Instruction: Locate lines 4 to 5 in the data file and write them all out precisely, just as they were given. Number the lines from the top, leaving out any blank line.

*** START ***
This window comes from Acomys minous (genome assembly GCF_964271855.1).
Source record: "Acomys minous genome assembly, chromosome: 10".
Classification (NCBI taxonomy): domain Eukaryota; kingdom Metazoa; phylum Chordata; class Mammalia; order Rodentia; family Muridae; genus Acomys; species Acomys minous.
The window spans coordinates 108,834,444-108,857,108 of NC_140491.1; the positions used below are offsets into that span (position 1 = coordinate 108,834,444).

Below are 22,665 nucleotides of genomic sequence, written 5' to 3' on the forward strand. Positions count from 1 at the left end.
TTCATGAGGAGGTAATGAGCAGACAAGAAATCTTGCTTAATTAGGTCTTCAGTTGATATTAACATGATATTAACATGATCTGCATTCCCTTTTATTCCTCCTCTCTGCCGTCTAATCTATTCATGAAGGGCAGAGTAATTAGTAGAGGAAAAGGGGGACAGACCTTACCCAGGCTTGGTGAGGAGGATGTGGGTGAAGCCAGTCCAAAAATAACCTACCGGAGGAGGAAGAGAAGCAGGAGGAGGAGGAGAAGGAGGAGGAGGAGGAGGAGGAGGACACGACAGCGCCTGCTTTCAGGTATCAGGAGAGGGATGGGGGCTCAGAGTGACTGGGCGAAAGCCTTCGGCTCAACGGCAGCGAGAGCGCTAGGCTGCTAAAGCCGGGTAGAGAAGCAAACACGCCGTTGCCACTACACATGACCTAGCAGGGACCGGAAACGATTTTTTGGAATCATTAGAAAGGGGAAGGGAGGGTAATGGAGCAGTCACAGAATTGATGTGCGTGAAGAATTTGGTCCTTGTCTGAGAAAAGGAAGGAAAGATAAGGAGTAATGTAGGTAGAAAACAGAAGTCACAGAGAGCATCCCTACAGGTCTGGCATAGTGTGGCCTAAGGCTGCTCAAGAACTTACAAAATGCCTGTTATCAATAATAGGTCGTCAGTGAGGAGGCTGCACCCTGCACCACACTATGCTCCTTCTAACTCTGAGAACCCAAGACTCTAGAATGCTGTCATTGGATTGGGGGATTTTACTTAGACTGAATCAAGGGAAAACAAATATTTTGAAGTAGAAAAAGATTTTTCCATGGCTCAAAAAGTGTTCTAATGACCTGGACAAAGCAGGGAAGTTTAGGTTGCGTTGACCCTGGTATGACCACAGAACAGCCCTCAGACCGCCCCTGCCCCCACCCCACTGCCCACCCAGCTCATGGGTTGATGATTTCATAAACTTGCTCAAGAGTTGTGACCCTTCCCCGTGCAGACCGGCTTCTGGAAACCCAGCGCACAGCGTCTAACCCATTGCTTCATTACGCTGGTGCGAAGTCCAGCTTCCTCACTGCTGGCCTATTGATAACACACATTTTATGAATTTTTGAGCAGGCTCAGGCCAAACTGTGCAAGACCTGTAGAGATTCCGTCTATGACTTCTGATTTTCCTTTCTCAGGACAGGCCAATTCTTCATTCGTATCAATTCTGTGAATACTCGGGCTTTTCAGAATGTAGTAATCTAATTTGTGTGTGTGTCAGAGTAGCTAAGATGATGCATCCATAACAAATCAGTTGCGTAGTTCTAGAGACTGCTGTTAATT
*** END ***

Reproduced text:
The window spans coordinates 108,834,444-108,857,108 of NC_140491.1; the positions used below are offsets into that span (position 1 = coordinate 108,834,444).

Below are 22,665 nucleotides of genomic sequence, written 5' to 3' on the forward strand. Positions count from 1 at the left end.